Let us turn now to McCook. On Crittenden's right Rousseau's brigade was early engaged, sustaining the attack of eight o'clock, and the heavier succeeding ones. Meanwhile, Kirk's brigade and a part of Gibson's had been ferried across from Savannah, hurried to the ground, and were deployed by McCook in short supporting distance to the right and rear of Rousseau. Willich's regiment he held in reserve behind his second line. McCook shared the varying fortunes of the morning, till the gradual giving way of the Confederate right by ten o'clock. Then Rousseau, finding his advance no longer checked, moved onward till he encountered the troops withdrawn to the Corinth road from Nelson's front. Here a fierce and long-contested engagement took place, the Confederates forming in McClernand's camp, to which they clung with desperation, but which at length they were forced to abandon to Rousseau, together with a battery captured the day before, of which one section had been playing on Rousseau's advance. But, as the Union line swept forward, McCook and Crittenden had become separated, and a counter-attack on McCook's left threatened to turn it, and was the signal for a fierce struggle. There then came a lull, and at one o'clock the battle began with fresh fury. McCook had reached a key-point in the Confederate line, a green wood about five hundred yards east of the church. Two batteries, one next the church and the other nearer the Hamburg road, swept the open space with grape and canister in front of the green wood, and the musketry fire was very severe. Grant hurried forward what aid he could to McClernand, Hurlburt putting in the remainder of his division, and Sherman appearing with his brigades. "Here," says Sherman, "at the point where the Corinth road crosses the line of General McClernand's camp, I saw for the first time the well-ordered and compact Kentucky forces of General Buell, whose soldierly movement at once gave confidence to our newer and less disciplined forces. Here I saw Willich's regiment advance upon a point of water-oaks and thicket, behind which I knew the enemy was in great strength, and enter it in beautiful style. Then arose the severest musketry fire I ever heard, and lasted some twenty minutes, when this splendid regiment had to fall back." Indeed, the conflict, arising on McCook's left, had spread all along his front and over that of Crittenden. Willich's regiment, having passed through Kirk's brigade, to the front, was thrown across to the green wood, in double column on the centre, with the flank companies skirmishing in advance. Then it received the overpowering attack which Sherman witnessed. At this juncture Kirk's brigade got into position on McCook's left, and Rousseau, who had expended all his ammunition in the morning's battle, retired through it to the rear for a fresh supply. Gibson was next thrown in on Kirk's left. For an hour a terrific contest went on, the Confederates holding their position tenaciously, and some-times even taking the offensive. Finally, at two o'clock, Rousseau's brigade again moved to the front, supported by one of Hurlburt's brigades on the left and by McClernand on the right. McCook had no artillery; but the three uncaptured guns of Wood's battery and two of McAllister's were turned by McClernand and Sherman against the enemy. Finding the Confederates at last giving way before him, McCook ordered a general advance, and Rousseau's brigade, "beautifully deployed," says Sherman, "entered the dreaded wood, and moved in splendid order steadily to the front, sweeping everything before it." Indeed, the battle was already decided. At half-past one o'clock, Beauregard had issued orders to withdraw from the field. The last desperate fighting covered the attempt, and the final Union advance at two o'clock was comparatively unresisted. The withdrawal commenced on the Confederate right, in front of Nelson, and was transmitted to the left. At the latter point, Lew Wallace had steadily swung forward, participating in the varying fortunes of the day. His division also, at two o'clock, finding the obstinate enemy giving way, burst through the woods, easily carrying all before them. The Confederate retreat was conducted with perfect order and precision. Half a mile distant from Shiloh Church, on a commanding ridge, a reserve, selected for that purpose, was drawn up in line of battle for the expected attack.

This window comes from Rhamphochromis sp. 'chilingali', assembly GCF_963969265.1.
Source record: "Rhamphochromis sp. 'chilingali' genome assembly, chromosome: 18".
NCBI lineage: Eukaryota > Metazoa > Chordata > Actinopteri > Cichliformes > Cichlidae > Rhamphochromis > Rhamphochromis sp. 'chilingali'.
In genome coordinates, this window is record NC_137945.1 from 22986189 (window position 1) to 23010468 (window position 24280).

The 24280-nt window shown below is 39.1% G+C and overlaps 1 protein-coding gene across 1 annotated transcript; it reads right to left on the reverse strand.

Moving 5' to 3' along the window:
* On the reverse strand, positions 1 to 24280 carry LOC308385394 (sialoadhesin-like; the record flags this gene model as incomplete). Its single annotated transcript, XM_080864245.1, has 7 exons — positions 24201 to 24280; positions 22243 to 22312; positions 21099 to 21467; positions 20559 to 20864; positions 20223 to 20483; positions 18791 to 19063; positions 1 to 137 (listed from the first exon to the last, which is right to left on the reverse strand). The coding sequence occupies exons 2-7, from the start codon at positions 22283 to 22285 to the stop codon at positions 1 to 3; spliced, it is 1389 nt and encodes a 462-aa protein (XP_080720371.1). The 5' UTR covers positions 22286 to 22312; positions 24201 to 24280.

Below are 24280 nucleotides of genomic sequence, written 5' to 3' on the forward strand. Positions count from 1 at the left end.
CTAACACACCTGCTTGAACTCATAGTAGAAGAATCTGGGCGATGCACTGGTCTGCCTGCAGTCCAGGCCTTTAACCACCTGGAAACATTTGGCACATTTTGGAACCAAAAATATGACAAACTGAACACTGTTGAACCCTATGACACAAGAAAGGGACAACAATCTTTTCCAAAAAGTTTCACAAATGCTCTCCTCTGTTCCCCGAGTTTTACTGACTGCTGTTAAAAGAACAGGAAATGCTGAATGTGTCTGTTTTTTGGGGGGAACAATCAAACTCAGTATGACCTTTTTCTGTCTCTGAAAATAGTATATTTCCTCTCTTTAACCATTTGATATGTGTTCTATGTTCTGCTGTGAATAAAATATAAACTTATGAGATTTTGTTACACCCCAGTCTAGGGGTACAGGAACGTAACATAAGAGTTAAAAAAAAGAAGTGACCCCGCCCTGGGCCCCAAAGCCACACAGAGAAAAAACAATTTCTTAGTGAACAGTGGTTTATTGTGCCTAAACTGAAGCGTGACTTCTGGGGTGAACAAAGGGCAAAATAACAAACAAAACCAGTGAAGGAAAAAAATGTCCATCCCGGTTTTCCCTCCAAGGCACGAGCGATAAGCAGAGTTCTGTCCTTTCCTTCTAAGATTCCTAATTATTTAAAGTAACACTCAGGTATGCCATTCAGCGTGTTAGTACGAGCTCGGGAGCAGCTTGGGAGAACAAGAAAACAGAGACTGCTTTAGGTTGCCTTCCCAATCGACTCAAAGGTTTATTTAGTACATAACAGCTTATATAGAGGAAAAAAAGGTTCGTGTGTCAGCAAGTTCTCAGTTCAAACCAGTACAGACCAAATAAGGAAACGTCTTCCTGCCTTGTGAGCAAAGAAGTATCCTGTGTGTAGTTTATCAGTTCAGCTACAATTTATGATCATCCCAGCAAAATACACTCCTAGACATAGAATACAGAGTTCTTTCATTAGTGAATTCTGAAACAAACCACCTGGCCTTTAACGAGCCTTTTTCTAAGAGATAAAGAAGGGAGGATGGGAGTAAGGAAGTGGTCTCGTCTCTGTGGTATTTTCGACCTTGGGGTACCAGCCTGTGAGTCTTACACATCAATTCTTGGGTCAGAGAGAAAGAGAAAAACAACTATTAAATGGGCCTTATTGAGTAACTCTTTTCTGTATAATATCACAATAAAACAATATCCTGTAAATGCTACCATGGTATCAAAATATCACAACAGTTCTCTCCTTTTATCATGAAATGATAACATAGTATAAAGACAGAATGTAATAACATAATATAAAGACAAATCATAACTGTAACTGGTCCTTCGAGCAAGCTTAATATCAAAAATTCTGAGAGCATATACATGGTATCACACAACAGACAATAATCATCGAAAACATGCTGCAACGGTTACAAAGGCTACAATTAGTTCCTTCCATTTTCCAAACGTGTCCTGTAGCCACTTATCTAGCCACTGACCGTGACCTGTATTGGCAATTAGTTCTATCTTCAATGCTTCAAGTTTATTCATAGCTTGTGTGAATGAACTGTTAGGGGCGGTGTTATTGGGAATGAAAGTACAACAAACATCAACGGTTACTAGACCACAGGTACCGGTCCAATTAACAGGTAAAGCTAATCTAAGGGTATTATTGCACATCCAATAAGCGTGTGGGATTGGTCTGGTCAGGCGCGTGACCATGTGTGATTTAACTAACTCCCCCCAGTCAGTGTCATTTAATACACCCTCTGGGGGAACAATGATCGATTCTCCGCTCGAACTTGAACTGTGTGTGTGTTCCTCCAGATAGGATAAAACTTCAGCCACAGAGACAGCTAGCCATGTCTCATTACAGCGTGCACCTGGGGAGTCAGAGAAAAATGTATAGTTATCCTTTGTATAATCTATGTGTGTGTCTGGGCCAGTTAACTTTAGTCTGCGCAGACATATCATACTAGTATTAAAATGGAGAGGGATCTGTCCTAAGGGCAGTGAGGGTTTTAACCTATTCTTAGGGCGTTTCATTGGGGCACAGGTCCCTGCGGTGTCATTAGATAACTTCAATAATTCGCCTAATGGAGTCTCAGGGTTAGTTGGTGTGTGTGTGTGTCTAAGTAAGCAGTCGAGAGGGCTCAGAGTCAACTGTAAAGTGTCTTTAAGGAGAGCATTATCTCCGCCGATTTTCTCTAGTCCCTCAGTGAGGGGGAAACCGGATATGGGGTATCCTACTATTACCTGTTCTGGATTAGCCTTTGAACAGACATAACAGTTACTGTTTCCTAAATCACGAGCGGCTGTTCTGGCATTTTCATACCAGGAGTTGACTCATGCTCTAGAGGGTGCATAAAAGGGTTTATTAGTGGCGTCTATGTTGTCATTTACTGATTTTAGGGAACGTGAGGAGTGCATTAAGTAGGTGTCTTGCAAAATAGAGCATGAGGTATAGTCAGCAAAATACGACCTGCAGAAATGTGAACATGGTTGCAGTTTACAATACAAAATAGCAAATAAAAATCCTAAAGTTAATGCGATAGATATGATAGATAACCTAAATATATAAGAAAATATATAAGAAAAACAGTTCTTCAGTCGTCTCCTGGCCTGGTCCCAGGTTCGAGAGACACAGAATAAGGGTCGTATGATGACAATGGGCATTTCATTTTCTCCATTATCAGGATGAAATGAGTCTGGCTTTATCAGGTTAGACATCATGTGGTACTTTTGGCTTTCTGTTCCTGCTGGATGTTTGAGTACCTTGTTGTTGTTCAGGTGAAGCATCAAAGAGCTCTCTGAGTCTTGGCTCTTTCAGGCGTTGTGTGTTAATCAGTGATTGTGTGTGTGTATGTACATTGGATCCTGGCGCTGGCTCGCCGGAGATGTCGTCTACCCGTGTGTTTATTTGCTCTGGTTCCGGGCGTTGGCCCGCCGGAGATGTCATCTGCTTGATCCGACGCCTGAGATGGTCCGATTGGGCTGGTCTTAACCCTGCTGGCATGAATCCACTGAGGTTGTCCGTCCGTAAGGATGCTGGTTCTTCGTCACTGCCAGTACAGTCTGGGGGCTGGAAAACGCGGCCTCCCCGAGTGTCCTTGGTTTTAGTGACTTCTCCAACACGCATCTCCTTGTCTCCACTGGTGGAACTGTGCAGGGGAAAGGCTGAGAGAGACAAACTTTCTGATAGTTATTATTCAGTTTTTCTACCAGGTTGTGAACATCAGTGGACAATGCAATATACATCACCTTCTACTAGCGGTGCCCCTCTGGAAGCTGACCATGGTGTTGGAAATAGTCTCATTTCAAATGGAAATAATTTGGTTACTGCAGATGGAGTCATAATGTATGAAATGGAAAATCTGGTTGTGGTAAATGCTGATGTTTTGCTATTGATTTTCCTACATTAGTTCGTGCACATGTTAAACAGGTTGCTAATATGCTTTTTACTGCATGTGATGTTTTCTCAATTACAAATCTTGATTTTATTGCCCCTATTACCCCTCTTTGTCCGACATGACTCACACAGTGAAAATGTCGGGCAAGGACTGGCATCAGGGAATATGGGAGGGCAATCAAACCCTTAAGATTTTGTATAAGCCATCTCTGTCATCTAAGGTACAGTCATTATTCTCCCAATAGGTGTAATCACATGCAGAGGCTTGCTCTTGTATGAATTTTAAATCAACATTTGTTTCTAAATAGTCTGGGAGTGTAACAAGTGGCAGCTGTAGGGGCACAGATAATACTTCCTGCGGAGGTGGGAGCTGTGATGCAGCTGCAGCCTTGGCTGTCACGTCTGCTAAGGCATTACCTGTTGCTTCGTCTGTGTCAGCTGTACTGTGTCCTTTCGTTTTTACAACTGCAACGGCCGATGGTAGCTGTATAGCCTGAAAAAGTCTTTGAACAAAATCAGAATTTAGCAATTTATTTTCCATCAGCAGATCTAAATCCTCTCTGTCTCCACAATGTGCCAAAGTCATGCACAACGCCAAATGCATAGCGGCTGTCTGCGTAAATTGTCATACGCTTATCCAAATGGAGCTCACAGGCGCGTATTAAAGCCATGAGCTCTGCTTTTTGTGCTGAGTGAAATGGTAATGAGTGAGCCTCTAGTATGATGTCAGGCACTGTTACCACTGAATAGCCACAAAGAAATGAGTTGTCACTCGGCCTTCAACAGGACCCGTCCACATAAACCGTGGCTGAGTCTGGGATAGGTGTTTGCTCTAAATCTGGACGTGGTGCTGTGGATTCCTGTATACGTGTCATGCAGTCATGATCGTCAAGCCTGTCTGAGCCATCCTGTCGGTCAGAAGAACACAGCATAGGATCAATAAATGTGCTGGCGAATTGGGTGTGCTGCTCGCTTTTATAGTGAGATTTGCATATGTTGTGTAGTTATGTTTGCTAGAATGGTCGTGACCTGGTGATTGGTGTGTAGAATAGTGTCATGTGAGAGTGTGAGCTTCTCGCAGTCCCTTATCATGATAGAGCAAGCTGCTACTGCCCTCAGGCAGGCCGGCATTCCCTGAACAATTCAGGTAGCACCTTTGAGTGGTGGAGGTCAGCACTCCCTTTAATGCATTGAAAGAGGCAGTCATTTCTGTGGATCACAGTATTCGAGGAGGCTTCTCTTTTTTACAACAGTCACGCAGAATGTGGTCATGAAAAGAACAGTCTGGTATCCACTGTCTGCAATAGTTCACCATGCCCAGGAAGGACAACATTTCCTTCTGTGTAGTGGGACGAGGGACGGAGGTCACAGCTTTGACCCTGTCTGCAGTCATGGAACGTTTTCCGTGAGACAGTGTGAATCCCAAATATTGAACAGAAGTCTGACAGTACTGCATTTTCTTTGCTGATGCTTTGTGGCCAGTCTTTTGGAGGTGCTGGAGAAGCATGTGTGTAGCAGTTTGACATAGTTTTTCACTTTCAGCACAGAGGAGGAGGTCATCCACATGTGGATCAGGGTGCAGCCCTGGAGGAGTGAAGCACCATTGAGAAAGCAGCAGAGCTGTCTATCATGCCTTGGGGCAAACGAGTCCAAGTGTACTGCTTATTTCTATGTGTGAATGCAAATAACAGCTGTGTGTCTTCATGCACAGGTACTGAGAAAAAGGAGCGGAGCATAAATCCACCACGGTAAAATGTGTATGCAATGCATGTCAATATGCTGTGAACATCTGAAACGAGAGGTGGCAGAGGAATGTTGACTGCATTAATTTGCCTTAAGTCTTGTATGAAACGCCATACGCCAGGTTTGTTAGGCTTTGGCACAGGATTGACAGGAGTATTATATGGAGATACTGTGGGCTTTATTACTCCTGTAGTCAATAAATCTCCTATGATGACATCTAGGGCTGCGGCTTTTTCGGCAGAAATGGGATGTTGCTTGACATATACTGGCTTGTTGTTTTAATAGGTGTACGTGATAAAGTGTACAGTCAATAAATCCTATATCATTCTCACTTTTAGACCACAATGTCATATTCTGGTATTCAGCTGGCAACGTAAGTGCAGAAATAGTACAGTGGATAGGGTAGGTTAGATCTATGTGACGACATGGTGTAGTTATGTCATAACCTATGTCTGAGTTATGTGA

It did not come. Having wasted half an hour, the line was withdrawn a mile farther. Here the artillery played for a time upon a small Union column advanced in pursuit; but no engagement took place, and even this desultory firing ceased by four o'clock. The battle of Shiloh was over.

[This battle was followed by a concentration of all the Union armies of the West, and an advance on Corinth, General Halleck taking command. His army, in round numbers, now amounted to one hundred and twenty thousand men. That of Beauregard had been increased to about fifty thousand. The advance was made so slowly and cautiously that the Confederates, who had decided to evacuate Corinth, succeeded in getting out all their war-material before Halleck reached there, on the 30th of May. The place was at once strongly fortified as a Union stronghold. Shortly afterwards, on June 6, the naval battle at Memphis, above described, took place, and that town was captured. All West Tennessee and Northern Mississippi were now in Union hands, and highly-important progress had been made in the labor of conquering the West and South. Grant remarks that up to the battle of Shiloh he had shared in the general belief that a decisive Union victory would cause the sudden collapse of the Confederacy. The stand of the Confederates after that battle taught him differently. He perceived now that complete conquest was necessary. Sherman seems to have been of this opinion from the first.]

William Swinton